The state should close loopholes that allow teachers who have not met licensure requirements to continue teaching. This goal was consistent between 2015 and 2017.
Emergency License(s) Availability: In New Hampshire, emergency licenses are identified as "Permission to Employ." If a school district declares an emergency exists, the local superintendent can request a Permission to Employ (PTE) for a particular person to fill the vacancy. There do not appear to be any specific academic or professional requirements necessary for the person for which a local superintendent is seeking permission to employ. A permission to employ is granted to the local superintendent, not the individual teacher.
Emergency License Validity Period: New Hampshire's PTE is valid for one year, and is nonrenewable.
New Hampshire Administrative Rules 504.03 and 505.04; .05
Ensure that all teachers pass required subject-matter licensing tests before they enter the classroom.
All students are entitled to teachers who know the subject matter they are teaching. Permitting individuals who have not yet passed state licensing tests to teach neglects the needs of students, because it enables adults who may not be able to meet minimal state standards to earn teaching licenses. New Hampshire should ensure that all teachers are required to pass licensing tests — an important minimum benchmark for entering the profession —before entering the classroom as the teacher of record.
New Hampshire was helpful in providing NCTQ with facts necessary for this analysis.
6B: Provisional and Emergency Licensure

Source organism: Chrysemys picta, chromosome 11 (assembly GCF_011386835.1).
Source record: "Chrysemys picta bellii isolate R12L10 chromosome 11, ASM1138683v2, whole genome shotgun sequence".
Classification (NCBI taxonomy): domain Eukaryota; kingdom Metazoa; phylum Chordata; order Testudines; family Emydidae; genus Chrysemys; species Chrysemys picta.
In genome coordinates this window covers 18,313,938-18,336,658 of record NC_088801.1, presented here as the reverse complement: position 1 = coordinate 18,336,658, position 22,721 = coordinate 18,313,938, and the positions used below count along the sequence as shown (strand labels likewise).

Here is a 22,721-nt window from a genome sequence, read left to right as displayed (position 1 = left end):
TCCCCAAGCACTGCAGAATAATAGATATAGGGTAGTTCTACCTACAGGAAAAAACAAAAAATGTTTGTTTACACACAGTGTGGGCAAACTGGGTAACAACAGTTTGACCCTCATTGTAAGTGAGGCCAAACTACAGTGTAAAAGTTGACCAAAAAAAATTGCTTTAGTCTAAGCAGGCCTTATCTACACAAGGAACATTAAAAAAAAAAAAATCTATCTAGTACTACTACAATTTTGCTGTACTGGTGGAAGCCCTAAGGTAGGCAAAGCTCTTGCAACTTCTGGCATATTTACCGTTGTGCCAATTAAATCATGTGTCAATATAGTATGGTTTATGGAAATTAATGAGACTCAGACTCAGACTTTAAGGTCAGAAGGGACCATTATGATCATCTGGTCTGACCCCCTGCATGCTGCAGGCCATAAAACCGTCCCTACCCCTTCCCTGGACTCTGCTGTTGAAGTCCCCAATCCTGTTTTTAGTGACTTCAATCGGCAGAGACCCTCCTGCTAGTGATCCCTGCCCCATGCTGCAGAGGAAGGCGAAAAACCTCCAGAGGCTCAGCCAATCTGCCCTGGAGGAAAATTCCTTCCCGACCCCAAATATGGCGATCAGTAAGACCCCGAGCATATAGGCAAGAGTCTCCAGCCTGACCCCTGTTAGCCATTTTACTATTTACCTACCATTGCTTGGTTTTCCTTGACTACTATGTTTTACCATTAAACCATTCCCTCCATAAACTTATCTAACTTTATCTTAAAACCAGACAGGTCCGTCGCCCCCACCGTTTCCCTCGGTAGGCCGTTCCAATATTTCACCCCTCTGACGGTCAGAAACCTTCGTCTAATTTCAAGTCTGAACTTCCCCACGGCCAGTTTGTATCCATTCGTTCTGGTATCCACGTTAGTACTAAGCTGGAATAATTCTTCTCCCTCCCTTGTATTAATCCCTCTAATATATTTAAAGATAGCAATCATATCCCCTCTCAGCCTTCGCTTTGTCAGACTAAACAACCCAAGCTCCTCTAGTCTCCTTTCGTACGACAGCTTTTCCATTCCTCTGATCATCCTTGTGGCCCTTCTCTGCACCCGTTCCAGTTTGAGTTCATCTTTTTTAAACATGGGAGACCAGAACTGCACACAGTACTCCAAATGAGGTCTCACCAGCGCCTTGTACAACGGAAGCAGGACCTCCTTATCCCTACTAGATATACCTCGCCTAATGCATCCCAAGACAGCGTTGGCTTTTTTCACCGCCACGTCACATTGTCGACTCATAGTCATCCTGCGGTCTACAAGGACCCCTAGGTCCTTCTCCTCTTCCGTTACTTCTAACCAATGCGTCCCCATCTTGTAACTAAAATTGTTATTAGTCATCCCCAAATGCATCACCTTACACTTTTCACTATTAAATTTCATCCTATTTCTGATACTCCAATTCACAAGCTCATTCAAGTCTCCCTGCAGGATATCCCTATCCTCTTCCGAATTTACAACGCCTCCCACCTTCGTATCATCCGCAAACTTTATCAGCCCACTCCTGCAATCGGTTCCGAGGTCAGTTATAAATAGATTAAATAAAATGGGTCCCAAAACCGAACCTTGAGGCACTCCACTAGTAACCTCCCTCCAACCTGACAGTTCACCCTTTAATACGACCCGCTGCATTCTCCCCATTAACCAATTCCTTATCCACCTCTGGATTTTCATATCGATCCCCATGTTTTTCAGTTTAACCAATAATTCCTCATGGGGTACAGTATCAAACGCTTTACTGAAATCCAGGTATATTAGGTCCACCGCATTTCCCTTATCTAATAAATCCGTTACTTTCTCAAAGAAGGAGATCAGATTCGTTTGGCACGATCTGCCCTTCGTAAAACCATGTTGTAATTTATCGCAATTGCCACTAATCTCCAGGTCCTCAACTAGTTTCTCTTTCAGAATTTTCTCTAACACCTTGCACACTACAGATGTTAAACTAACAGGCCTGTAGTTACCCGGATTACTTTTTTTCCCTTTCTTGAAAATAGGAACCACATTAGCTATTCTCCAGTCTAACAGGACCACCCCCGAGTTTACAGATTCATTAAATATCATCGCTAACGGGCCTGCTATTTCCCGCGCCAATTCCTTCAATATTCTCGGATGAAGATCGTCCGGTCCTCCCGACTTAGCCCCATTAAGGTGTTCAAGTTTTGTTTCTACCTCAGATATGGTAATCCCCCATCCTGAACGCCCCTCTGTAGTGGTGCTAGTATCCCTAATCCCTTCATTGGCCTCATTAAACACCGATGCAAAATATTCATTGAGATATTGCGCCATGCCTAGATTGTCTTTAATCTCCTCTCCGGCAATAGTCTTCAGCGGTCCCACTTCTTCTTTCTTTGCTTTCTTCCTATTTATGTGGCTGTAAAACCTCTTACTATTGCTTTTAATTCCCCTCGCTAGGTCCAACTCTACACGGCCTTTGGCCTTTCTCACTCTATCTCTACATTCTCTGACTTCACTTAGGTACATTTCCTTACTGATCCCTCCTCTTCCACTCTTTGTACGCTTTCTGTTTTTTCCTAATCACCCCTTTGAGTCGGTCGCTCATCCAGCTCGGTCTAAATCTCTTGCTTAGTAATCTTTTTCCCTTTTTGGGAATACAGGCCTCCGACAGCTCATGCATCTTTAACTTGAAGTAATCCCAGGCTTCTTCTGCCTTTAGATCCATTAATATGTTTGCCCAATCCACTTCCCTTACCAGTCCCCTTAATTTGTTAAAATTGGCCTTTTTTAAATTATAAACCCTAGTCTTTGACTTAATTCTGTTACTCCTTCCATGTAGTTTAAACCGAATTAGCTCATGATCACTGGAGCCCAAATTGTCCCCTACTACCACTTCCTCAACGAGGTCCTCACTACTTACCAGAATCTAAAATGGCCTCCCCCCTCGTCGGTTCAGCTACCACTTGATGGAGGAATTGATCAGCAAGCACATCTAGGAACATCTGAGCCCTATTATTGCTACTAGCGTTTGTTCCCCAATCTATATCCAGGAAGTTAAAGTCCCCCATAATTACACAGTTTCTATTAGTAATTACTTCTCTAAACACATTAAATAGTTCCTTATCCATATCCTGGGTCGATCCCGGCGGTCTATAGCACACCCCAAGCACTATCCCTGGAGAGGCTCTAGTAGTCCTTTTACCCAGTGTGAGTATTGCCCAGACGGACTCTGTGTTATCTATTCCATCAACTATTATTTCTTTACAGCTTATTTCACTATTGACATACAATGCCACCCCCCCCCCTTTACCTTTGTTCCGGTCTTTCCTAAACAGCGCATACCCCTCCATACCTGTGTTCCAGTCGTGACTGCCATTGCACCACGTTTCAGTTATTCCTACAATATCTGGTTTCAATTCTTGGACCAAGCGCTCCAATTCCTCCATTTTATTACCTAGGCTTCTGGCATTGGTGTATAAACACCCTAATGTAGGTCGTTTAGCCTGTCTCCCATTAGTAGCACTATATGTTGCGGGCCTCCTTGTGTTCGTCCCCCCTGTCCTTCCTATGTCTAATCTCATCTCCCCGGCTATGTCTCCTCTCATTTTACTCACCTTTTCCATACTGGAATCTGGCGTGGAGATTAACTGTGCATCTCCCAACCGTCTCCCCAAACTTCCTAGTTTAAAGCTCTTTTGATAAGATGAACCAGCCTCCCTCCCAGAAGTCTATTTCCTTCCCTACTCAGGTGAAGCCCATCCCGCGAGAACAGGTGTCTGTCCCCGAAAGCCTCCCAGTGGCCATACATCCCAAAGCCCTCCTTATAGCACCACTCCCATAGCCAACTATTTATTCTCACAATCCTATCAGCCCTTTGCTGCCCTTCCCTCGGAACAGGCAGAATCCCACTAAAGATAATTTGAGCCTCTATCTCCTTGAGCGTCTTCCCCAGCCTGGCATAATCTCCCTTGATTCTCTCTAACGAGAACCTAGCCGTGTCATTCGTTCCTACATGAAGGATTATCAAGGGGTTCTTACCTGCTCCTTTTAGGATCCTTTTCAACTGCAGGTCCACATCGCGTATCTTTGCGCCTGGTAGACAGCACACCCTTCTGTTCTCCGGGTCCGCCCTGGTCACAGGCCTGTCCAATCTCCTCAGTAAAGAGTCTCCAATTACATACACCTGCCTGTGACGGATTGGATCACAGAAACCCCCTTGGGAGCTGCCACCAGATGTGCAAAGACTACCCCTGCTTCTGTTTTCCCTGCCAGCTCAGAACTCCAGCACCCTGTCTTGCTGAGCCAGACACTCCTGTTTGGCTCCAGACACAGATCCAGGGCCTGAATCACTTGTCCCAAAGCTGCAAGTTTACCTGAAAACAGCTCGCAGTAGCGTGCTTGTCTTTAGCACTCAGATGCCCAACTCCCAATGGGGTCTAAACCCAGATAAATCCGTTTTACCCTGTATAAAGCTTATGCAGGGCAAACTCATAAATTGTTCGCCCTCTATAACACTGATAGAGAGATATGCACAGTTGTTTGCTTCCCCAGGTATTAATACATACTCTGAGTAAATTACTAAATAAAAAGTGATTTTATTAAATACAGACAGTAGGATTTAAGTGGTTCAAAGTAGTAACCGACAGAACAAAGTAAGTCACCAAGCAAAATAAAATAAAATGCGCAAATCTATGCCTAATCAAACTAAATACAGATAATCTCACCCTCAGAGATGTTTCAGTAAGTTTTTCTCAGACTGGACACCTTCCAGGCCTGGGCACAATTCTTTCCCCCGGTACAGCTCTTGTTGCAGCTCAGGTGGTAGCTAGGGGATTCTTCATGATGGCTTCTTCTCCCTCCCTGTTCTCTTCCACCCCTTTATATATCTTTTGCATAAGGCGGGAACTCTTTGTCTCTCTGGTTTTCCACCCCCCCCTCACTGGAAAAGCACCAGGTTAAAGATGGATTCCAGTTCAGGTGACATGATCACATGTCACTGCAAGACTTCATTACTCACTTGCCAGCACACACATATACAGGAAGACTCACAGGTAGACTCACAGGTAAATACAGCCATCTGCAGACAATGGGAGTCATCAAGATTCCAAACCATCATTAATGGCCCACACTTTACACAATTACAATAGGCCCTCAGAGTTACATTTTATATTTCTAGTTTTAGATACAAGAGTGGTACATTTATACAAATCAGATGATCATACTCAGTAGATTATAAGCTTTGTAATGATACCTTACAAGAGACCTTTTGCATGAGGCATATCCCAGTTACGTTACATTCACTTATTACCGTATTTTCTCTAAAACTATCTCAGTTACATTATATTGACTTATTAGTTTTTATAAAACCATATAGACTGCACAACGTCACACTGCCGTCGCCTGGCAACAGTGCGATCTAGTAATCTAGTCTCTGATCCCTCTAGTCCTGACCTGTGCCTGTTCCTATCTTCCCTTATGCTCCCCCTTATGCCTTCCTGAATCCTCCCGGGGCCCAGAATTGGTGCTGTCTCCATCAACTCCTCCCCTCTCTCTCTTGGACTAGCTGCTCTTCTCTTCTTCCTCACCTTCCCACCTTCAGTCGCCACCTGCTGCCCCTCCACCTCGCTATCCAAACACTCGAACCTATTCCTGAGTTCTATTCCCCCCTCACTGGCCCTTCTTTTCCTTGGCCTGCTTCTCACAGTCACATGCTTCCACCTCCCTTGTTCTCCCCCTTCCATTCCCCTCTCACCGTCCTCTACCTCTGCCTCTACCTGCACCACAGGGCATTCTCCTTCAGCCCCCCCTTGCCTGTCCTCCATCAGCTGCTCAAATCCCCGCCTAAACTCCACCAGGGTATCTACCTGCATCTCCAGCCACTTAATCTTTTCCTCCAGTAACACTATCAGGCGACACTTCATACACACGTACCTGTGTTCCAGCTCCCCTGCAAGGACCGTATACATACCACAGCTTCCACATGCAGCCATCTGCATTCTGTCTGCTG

Teachers who have not passed content licensing tests place students at risk. While states may need a regulatory basis for filling classroom positions with a few people who do not hold full teaching credentials, many of the regulations permitting this put the instructional needs of children at risk, often year after year. For example, schools can make liberal use of provisional certificates or waivers provided by the state if they fill classroom positions with instructors who have completed a teacher preparation program but have not passed their state licensing tests. These allowances are permitted for up to three years in some states. The unfortunate consequence is that students' needs are neglected in an effort to extend personal consideration to adults who cannot meet minimum state standards.
While some flexibility may be necessary because licensing tests are not always administered with the needed frequency, making provisional certificates and waivers available year after year could signal that the state does not put much value on its licensing standards or what they represent. States accordingly need to ensure that all persons given full charge of children's learning are required to pass the relevant licensing tests in their first year of teaching, ideally before they enter the classroom. Licensing tests are an important minimum benchmark in the profession, and states that allow teachers to postpone passing these tests are abandoning one of the basic responsibilities of licensure.